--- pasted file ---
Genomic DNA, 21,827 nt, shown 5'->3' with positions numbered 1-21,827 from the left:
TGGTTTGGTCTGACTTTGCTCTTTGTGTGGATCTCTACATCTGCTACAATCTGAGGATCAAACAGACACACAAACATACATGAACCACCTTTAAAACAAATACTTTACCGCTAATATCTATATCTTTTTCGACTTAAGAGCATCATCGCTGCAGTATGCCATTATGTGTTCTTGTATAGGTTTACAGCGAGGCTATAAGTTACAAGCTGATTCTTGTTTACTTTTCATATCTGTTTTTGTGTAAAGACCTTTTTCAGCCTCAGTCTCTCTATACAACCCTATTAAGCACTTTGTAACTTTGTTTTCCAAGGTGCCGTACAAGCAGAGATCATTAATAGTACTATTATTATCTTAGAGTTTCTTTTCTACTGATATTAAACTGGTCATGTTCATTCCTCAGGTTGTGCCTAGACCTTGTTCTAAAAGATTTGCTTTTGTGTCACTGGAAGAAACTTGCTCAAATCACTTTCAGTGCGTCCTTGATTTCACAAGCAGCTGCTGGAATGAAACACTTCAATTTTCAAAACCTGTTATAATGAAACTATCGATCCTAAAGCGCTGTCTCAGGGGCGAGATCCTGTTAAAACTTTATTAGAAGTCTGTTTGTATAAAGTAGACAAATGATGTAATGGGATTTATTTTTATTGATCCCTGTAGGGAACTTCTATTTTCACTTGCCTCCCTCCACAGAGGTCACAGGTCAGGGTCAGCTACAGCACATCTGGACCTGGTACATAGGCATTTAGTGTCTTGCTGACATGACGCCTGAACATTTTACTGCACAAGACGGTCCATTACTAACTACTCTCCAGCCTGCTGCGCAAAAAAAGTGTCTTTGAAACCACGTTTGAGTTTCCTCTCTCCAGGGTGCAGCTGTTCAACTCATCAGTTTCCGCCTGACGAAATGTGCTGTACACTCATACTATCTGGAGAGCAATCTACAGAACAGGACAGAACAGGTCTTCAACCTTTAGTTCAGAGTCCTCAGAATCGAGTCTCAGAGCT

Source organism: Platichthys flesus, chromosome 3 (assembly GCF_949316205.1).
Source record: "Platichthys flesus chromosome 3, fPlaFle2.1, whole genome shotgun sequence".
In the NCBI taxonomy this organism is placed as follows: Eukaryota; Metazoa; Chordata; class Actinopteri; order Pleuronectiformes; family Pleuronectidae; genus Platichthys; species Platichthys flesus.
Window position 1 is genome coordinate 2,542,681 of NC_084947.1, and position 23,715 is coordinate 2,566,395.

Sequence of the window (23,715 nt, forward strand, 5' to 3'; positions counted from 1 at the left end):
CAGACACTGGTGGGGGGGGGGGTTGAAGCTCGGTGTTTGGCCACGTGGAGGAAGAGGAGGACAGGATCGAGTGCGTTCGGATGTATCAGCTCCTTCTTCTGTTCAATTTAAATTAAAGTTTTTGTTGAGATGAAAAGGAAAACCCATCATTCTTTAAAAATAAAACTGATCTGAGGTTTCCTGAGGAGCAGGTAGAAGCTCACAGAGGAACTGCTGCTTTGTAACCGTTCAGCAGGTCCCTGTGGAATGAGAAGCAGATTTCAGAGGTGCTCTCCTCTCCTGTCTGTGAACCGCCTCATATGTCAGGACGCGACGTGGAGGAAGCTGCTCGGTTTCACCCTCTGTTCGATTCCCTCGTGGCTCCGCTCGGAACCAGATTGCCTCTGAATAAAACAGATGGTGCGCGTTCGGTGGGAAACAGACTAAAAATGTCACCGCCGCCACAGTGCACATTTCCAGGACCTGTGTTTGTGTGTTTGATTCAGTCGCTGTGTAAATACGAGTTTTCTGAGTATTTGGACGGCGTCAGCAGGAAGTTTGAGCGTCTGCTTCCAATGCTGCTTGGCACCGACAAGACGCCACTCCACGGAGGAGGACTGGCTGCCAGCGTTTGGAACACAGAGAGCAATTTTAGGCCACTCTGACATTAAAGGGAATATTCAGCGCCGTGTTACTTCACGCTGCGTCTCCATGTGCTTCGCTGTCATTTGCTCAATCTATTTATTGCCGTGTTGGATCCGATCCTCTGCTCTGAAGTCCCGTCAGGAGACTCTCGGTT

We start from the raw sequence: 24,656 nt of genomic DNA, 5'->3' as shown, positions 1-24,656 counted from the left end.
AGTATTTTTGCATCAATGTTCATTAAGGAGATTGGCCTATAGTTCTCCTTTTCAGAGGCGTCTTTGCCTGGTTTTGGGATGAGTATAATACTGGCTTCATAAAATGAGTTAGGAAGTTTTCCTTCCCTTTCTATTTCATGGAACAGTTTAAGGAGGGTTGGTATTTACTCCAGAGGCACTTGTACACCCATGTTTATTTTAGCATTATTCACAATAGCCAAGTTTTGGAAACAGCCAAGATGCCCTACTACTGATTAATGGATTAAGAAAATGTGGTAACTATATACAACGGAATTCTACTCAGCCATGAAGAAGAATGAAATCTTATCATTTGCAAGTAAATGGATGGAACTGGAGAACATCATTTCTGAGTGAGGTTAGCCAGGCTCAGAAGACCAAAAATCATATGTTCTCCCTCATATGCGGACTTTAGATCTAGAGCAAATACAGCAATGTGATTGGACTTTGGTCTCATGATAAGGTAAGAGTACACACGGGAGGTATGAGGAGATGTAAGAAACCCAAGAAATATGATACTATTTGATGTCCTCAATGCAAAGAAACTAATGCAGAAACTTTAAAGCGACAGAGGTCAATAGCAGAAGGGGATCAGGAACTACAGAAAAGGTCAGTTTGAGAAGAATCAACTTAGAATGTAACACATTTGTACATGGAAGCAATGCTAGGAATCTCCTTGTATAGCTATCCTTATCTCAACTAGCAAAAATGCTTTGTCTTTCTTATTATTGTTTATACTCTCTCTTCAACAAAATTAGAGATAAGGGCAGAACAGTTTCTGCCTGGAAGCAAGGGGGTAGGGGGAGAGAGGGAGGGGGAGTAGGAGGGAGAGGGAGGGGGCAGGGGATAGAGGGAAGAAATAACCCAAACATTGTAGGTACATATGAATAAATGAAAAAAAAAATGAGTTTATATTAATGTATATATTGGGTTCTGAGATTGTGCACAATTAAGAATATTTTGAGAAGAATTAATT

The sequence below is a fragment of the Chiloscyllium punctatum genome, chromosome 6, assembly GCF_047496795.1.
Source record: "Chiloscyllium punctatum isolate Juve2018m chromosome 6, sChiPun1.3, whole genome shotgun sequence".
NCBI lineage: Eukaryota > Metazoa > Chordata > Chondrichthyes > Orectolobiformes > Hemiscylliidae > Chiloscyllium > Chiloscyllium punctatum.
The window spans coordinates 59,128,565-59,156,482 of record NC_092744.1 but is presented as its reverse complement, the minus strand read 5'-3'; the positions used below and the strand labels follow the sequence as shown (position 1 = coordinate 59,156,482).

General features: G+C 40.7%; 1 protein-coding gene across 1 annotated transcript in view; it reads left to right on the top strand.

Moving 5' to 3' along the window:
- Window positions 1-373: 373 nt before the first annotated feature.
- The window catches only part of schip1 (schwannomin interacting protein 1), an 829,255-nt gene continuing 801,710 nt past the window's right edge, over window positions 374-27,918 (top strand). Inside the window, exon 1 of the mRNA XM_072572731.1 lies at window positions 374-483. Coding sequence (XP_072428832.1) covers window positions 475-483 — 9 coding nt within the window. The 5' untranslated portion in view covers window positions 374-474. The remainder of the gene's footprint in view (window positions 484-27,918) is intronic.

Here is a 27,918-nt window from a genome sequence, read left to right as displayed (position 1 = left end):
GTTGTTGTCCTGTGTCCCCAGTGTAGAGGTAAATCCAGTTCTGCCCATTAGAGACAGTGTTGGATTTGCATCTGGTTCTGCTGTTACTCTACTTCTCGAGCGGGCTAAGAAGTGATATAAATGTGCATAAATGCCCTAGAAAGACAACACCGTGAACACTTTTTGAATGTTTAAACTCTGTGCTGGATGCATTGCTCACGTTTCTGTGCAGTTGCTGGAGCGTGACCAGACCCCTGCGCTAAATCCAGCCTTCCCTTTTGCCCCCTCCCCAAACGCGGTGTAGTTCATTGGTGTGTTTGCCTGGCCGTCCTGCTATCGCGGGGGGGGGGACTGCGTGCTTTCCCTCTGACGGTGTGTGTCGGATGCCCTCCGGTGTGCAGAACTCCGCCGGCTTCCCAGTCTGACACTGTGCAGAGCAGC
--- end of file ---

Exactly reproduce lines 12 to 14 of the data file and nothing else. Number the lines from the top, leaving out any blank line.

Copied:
Source record: "Chiloscyllium punctatum isolate Juve2018m chromosome 6, sChiPun1.3, whole genome shotgun sequence".
NCBI lineage: Eukaryota > Metazoa > Chordata > Chondrichthyes > Orectolobiformes > Hemiscylliidae > Chiloscyllium > Chiloscyllium punctatum.
The window spans coordinates 59,128,565-59,156,482 of record NC_092744.1 but is presented as its reverse complement, the minus strand read 5'-3'; the positions used below and the strand labels follow the sequence as shown (position 1 = coordinate 59,156,482).